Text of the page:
#TransportMonth from Shanghai: Life at over 300km/h!

by Rashiq Fataar

I would not advise sleeping two hours before departing one city for another, especially when trying out a new route to Pudong Airport in Shanghai. I insisted that at some point in time we used the Magnificent Maglev. The mission was therefore simple. Wake up early enough to take the Metro, using the Metro Station around the corner to another arbitrary metro station, from which we would take the Maglev to Pudong International, to reach Hong Kong.

Of course, this is easier said than done, and we found ourselves running a few minutes late, largely due to my phobia of packing bags). A mad rush saw us racing to the nearby station, and holding our breaths as we stopped at what seemed to be 10 stops along the route, to reach the Maglev interchange. The Actuarial side of my brain was in full action attempting to estimate our time of arrival (or perhaps not due to the lack of sleep) The interchange for the Maglev requires tickets to be bought at the station, perhaps not the smartest means of operating the system, with all relevant identification including flight details required.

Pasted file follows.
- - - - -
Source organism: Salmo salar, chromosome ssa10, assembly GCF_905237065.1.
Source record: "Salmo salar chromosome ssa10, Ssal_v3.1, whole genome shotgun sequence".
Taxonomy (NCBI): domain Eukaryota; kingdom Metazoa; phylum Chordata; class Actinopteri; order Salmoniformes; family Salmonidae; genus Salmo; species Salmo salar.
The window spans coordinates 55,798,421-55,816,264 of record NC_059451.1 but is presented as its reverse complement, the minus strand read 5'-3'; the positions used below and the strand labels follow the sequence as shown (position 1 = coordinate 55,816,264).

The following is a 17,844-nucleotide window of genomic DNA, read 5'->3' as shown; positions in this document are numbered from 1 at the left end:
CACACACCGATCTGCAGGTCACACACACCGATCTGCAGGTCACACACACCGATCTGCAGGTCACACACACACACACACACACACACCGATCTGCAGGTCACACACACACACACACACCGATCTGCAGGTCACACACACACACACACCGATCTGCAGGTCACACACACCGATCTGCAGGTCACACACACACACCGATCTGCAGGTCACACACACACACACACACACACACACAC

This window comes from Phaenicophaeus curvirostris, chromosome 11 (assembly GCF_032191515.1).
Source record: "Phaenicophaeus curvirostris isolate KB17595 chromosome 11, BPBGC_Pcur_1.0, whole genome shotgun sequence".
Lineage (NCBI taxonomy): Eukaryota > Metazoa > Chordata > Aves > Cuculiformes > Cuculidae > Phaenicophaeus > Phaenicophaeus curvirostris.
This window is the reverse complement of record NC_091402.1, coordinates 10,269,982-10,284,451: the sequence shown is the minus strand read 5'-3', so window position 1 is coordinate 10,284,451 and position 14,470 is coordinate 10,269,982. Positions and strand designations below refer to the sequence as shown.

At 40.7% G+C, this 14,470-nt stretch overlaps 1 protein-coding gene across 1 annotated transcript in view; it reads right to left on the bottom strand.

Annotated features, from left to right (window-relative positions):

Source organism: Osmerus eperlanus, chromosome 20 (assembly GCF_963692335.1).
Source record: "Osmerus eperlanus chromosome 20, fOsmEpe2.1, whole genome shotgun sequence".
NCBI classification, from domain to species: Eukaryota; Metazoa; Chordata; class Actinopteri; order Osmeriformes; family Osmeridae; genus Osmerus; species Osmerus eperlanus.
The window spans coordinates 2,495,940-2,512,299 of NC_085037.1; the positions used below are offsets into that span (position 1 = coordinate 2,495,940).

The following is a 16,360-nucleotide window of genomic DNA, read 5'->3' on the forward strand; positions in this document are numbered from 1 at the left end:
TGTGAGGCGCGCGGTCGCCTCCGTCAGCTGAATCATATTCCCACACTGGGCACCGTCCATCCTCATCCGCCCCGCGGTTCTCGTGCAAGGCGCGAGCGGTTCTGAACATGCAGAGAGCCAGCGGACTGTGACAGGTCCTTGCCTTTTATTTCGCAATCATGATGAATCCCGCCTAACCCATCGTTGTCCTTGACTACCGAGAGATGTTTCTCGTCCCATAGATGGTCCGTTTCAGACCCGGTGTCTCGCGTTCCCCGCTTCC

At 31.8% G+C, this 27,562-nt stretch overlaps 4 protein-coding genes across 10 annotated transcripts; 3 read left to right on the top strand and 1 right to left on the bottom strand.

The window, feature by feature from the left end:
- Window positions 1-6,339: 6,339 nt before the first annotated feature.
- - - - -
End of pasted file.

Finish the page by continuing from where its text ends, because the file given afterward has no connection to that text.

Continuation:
That said, the Maglev was probably the most underwhelming part of the frantic journey to arrive in time for our flight. It still boggles my mind as to how the Maglev concept is possible in the first place. That said, 300km/h + is officially the fastest I have travelled on land, or in the case of the Maglev, on land but in the air? Apart from a few corners which saw the Maglev train, tilt (quite exciting), we reached the Airport with enough time. Needless to say, the images I do have of the Maglev were not the best, as many were taken as we ran towards the train or away from the train when arriving at Pudong International.

Upon arrival, a mild panic started to kick in as I had failed to find out whether our last minute trip from China to the semi-autonomous region of China required an additional visa. Thankfully, my Chinese visa was all I needed. Our flight to Hong Kong was delayed by an hour. The irony. Hong Kong was absolutely incredible. You must go. I insist.